And then, after he just waltzes in to Paris and kills basically all the gypsy stereotypes in the farking city, they're making a sequel where whoever wasn't in the city at the time want to capture his family AGAIN?

Uh, guys? Suspension of disbelief for some action porn is fine, but when a man singlehandedly is able to walk in to one of your construction sites, murder everyone there, wreck the site, and just leave consequence free, then beat all of your best trained assholes on a boat to save his kid, just...just let that one go. Whatever you do, don't try the same thing again just out of spite, because even if the price of bullets has skyrocketed, he's going to just be using YOUR guns the majority of the time.
 
2012-10-02 08:37:48 AM

ADHD Librarian: Not so long ago there were 7 year olds down t' pit in the third world (Yorkshire) doing jobs where the lives of dozens of miners were in the hands of one minor.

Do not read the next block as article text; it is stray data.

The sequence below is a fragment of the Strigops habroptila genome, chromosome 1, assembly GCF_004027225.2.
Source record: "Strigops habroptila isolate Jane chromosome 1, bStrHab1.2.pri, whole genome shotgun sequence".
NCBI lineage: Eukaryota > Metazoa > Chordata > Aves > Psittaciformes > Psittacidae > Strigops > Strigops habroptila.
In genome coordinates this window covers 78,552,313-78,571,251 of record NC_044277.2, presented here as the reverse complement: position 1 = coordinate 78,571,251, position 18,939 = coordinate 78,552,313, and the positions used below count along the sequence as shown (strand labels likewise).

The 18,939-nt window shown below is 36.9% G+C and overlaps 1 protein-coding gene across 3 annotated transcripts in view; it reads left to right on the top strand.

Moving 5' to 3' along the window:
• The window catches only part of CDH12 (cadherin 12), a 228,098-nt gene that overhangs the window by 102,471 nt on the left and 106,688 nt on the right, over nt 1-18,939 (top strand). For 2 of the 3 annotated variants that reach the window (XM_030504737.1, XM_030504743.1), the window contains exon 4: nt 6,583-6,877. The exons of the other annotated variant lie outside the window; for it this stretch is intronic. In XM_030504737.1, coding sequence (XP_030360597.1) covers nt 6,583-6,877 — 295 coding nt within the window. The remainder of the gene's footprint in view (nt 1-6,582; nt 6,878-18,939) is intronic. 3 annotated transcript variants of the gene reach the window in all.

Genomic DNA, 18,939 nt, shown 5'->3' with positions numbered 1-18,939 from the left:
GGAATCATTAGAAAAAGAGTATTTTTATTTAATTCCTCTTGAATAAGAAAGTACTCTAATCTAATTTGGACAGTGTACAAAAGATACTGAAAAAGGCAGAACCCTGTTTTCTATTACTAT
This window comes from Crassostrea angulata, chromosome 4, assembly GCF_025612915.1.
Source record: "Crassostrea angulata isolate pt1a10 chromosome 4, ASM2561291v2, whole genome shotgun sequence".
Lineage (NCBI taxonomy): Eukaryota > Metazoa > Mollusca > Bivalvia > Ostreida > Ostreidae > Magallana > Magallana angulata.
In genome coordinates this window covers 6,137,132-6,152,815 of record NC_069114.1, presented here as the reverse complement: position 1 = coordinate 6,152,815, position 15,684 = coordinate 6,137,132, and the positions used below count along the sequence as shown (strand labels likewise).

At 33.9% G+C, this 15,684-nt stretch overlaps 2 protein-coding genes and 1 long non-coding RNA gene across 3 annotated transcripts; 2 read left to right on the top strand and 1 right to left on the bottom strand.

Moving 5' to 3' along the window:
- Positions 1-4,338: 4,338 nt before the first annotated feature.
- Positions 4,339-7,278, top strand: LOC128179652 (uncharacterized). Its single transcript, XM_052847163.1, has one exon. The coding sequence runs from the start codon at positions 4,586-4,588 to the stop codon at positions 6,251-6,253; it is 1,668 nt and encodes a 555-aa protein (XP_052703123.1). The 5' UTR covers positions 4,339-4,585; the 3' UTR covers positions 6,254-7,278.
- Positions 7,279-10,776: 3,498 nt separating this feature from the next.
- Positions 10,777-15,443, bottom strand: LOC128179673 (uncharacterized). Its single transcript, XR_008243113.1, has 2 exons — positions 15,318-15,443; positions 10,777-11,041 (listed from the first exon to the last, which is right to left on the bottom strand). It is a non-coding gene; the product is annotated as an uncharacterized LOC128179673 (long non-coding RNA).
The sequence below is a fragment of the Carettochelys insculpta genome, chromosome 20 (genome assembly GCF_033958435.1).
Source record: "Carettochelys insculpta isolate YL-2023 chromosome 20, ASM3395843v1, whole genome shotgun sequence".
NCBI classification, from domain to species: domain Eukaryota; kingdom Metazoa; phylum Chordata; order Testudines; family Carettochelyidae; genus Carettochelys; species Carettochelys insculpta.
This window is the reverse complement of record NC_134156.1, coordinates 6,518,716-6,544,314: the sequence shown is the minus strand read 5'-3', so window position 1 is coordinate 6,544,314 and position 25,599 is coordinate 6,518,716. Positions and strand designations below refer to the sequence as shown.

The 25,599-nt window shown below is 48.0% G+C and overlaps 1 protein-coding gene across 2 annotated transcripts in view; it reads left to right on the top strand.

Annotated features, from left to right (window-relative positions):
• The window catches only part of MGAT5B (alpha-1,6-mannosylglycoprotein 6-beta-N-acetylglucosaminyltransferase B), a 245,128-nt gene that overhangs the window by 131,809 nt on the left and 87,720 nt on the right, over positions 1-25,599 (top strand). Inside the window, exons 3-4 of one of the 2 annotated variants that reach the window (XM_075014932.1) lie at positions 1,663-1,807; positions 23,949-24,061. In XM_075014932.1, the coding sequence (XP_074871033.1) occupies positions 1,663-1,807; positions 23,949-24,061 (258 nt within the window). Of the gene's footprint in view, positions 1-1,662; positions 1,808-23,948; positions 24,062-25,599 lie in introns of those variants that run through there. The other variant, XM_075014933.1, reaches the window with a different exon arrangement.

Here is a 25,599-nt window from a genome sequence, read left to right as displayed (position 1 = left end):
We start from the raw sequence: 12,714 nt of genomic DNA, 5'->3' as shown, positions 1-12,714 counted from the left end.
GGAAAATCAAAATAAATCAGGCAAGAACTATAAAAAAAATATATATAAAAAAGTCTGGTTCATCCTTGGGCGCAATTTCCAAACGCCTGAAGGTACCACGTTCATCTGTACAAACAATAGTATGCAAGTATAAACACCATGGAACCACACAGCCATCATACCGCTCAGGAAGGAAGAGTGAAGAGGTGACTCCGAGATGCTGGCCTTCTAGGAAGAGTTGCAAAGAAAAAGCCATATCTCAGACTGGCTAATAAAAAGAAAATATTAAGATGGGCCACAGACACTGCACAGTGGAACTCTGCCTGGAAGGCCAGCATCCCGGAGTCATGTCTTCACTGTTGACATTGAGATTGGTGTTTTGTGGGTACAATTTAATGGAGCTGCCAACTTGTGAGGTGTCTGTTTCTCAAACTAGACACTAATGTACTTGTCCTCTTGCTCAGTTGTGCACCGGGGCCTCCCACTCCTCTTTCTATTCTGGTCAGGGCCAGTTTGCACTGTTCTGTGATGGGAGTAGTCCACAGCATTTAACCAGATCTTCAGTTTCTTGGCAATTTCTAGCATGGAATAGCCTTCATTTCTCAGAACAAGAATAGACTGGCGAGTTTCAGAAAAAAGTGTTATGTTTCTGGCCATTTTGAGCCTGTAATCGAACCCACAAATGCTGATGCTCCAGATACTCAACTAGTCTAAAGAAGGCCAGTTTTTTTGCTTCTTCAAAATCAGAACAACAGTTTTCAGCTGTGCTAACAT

i.ytimg.com

Luxury.
 
2012-10-02 09:35:13 AM
I'd be outside playing all day long when I was 5 or 6. This was back in the 80s and in a fairly small town, but I still remember one day both my parents had to leave for the day and my friends and I were basically left to fend for ourselves for the entire day. And we somehow managed not to die or get kidnapped. I also rode my bike over a mile to school each day starting when I was 10, and still managed never to get lost or run over. Now the damn school buses make driveway to driveway stops because someone decided that it's not safe to walk even a block away from your house.

The problem is, as was pointed out, the over-exposure to media. Brain dead parents hear a story about one kid being abducted on the other side of the country and now they're terrified to let their own run outside. Then you have an entire generation raised without any self-reliance skills
 
2012-10-02 09:58:30 AM
The number one concern for me (not that I have kids) would definitely be the traffic risks. Okay, a dude in 1919 walked 6 miles to a creek. That would just not work in 2012. Around here it'd probably be a freaking miracle if an 8 year old managed to walk 6 miles somewhere and 6 miles back without getting run over twice.

I played outside a lot when I was a kid (80s/90s) but honestly I would've rather been playing video games.